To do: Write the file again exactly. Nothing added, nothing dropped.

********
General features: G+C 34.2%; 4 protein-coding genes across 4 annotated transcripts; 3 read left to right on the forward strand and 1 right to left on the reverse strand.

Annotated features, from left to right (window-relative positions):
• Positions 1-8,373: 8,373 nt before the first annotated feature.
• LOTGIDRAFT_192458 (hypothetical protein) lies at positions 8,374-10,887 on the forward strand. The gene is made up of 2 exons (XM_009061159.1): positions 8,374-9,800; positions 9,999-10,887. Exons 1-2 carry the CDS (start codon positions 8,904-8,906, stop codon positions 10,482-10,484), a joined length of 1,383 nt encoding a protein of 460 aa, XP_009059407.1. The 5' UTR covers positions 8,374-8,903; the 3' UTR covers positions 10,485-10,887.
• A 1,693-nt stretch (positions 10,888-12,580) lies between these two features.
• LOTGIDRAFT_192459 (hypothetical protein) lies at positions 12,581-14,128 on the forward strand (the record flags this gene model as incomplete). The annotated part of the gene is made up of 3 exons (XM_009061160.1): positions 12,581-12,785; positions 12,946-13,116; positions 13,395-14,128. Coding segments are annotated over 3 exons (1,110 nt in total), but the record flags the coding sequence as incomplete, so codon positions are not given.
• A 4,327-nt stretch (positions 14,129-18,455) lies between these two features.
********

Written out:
General features: G+C 34.2%; 4 protein-coding genes across 4 annotated transcripts; 3 read left to right on the forward strand and 1 right to left on the reverse strand.

Annotated features, from left to right (window-relative positions):
• Positions 1-8,373: 8,373 nt before the first annotated feature.
• LOTGIDRAFT_192458 (hypothetical protein) lies at positions 8,374-10,887 on the forward strand. The gene is made up of 2 exons (XM_009061159.1): positions 8,374-9,800; positions 9,999-10,887. Exons 1-2 carry the CDS (start codon positions 8,904-8,906, stop codon positions 10,482-10,484), a joined length of 1,383 nt encoding a protein of 460 aa, XP_009059407.1. The 5' UTR covers positions 8,374-8,903; the 3' UTR covers positions 10,485-10,887.
• A 1,693-nt stretch (positions 10,888-12,580) lies between these two features.
• LOTGIDRAFT_192459 (hypothetical protein) lies at positions 12,581-14,128 on the forward strand (the record flags this gene model as incomplete). The annotated part of the gene is made up of 3 exons (XM_009061160.1): positions 12,581-12,785; positions 12,946-13,116; positions 13,395-14,128. Coding segments are annotated over 3 exons (1,110 nt in total), but the record flags the coding sequence as incomplete, so codon positions are not given.
• A 4,327-nt stretch (positions 14,129-18,455) lies between these two features.